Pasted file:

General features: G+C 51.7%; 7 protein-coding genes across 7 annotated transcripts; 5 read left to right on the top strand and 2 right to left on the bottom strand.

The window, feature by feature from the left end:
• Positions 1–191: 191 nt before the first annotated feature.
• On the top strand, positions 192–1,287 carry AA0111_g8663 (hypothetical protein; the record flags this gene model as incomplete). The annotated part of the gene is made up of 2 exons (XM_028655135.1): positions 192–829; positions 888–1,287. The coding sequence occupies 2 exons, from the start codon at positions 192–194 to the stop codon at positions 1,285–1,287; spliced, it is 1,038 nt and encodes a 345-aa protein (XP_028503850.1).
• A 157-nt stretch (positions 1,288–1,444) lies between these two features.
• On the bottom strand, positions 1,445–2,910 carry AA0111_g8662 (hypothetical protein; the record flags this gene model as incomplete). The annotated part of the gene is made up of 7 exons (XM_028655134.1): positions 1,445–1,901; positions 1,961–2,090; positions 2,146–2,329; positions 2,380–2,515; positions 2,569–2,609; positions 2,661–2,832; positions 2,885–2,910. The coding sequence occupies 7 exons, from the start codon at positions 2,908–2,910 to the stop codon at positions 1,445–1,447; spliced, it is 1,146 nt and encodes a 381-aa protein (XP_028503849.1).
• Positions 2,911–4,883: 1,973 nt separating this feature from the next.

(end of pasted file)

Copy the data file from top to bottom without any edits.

General features: G+C 51.7%; 7 protein-coding genes across 7 annotated transcripts; 5 read left to right on the top strand and 2 right to left on the bottom strand.

The window, feature by feature from the left end:
• Positions 1–191: 191 nt before the first annotated feature.
• On the top strand, positions 192–1,287 carry AA0111_g8663 (hypothetical protein; the record flags this gene model as incomplete). The annotated part of the gene is made up of 2 exons (XM_028655135.1): positions 192–829; positions 888–1,287. The coding sequence occupies 2 exons, from the start codon at positions 192–194 to the stop codon at positions 1,285–1,287; spliced, it is 1,038 nt and encodes a 345-aa protein (XP_028503850.1).
• A 157-nt stretch (positions 1,288–1,444) lies between these two features.
• On the bottom strand, positions 1,445–2,910 carry AA0111_g8662 (hypothetical protein; the record flags this gene model as incomplete). The annotated part of the gene is made up of 7 exons (XM_028655134.1): positions 1,445–1,901; positions 1,961–2,090; positions 2,146–2,329; positions 2,380–2,515; positions 2,569–2,609; positions 2,661–2,832; positions 2,885–2,910. The coding sequence occupies 7 exons, from the start codon at positions 2,908–2,910 to the stop codon at positions 1,445–1,447; spliced, it is 1,146 nt and encodes a 381-aa protein (XP_028503849.1).
• Positions 2,911–4,883: 1,973 nt separating this feature from the next.